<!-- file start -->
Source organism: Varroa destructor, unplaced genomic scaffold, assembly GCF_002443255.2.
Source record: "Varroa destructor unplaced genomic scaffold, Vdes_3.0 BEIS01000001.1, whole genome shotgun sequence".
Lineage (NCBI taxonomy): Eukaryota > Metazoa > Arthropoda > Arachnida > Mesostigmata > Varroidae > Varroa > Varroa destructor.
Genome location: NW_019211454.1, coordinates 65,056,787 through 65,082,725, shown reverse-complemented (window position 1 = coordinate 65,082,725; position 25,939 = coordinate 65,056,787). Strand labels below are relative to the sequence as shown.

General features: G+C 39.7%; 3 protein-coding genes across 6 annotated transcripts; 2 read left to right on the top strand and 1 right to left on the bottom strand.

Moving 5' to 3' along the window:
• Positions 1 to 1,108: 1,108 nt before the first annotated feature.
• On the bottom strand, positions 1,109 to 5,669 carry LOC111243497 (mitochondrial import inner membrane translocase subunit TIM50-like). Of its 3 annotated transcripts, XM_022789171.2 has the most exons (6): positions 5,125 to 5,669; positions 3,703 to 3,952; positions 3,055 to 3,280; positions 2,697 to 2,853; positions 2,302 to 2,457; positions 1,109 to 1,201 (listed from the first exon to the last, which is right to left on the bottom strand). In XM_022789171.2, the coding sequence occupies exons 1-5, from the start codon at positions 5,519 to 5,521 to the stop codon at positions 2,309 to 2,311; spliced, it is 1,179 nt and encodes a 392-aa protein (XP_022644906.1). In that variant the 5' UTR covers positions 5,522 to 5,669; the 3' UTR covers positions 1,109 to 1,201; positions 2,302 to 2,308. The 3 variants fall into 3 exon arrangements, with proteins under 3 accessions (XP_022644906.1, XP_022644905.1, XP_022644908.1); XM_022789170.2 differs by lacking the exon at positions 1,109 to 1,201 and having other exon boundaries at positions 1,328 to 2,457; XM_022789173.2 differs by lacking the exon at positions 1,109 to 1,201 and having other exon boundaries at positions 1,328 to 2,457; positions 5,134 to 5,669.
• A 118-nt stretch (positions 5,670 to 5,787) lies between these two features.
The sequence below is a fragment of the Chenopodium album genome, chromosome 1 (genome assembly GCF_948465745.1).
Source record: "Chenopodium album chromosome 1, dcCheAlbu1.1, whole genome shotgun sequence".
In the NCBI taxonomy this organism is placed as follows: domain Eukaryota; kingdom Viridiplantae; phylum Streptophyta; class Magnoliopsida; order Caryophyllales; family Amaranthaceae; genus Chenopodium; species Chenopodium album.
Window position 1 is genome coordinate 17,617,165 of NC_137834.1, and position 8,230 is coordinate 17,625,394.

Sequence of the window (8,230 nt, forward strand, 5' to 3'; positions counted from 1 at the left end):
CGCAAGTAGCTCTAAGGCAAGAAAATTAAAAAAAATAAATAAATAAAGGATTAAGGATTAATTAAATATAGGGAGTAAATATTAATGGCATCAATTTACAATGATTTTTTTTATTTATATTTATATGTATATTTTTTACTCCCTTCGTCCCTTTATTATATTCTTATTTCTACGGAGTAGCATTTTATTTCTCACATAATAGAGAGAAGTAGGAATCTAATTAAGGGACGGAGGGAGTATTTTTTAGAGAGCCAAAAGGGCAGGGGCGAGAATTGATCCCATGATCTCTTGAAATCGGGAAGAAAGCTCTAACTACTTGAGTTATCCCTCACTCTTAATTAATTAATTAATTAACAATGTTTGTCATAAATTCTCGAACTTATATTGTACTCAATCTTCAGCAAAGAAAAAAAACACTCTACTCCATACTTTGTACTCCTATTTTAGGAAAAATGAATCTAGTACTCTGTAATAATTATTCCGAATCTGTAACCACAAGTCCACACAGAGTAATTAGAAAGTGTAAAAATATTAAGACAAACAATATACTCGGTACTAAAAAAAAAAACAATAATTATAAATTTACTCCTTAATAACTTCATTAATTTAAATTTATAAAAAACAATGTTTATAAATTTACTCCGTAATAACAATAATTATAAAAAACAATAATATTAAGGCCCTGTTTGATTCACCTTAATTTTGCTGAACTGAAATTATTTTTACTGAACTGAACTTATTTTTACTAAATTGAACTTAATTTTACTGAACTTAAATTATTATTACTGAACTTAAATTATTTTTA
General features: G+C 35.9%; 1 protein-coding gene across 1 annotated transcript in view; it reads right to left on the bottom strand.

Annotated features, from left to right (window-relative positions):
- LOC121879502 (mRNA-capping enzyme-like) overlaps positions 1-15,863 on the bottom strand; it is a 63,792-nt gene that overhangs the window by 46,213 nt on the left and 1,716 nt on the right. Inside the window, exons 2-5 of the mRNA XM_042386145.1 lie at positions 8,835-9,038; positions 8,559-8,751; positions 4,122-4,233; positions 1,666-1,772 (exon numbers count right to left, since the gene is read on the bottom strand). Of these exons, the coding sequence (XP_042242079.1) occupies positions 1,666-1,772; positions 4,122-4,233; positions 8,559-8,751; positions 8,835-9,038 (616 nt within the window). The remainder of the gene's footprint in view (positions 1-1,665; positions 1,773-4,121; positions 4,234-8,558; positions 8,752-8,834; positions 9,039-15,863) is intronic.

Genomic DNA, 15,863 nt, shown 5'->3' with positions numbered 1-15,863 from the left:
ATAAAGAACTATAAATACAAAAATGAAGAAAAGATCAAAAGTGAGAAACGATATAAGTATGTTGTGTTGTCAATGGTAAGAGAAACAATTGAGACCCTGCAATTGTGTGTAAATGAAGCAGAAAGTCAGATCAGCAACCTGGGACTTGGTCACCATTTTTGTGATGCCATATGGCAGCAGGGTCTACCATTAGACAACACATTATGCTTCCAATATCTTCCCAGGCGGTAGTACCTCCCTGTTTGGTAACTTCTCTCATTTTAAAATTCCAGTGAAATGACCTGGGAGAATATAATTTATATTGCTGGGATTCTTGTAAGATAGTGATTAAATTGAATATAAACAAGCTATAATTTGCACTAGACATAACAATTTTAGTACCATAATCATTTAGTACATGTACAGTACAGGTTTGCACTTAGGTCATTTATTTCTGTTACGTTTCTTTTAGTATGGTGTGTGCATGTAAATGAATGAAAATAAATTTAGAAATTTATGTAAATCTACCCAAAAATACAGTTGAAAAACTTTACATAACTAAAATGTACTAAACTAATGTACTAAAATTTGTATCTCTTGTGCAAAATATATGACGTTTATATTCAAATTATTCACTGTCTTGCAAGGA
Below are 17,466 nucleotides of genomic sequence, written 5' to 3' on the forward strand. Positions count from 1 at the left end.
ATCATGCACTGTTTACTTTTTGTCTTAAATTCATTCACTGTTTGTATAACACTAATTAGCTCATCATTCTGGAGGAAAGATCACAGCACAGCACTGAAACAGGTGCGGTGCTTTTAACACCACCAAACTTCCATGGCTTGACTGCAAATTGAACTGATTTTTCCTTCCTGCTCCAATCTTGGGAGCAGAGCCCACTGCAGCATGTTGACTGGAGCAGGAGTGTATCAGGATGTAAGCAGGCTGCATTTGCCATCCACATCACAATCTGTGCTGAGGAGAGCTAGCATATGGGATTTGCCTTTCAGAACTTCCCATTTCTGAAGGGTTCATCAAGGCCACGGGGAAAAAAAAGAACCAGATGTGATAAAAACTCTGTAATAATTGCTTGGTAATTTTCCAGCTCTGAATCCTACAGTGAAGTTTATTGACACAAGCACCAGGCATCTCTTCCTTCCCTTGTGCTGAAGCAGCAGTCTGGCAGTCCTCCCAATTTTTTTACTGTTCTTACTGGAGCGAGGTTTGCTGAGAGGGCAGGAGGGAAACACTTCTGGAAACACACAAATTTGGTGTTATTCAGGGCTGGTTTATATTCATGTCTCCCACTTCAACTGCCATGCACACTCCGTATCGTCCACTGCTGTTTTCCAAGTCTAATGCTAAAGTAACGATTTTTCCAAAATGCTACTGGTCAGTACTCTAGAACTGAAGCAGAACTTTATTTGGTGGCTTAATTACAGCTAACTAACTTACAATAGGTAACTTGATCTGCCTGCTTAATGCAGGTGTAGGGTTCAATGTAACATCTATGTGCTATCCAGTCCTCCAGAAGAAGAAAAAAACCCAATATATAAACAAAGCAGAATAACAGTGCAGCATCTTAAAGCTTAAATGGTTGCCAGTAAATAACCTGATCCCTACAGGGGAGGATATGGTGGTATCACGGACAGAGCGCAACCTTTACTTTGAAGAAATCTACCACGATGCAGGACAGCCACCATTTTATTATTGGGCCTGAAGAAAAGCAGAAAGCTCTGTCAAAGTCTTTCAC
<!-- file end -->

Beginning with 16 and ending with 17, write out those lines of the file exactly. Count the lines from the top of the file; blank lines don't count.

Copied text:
General features: G+C 35.9%; 1 protein-coding gene across 1 annotated transcript in view; it reads right to left on the bottom strand.

Annotated features, from left to right (window-relative positions):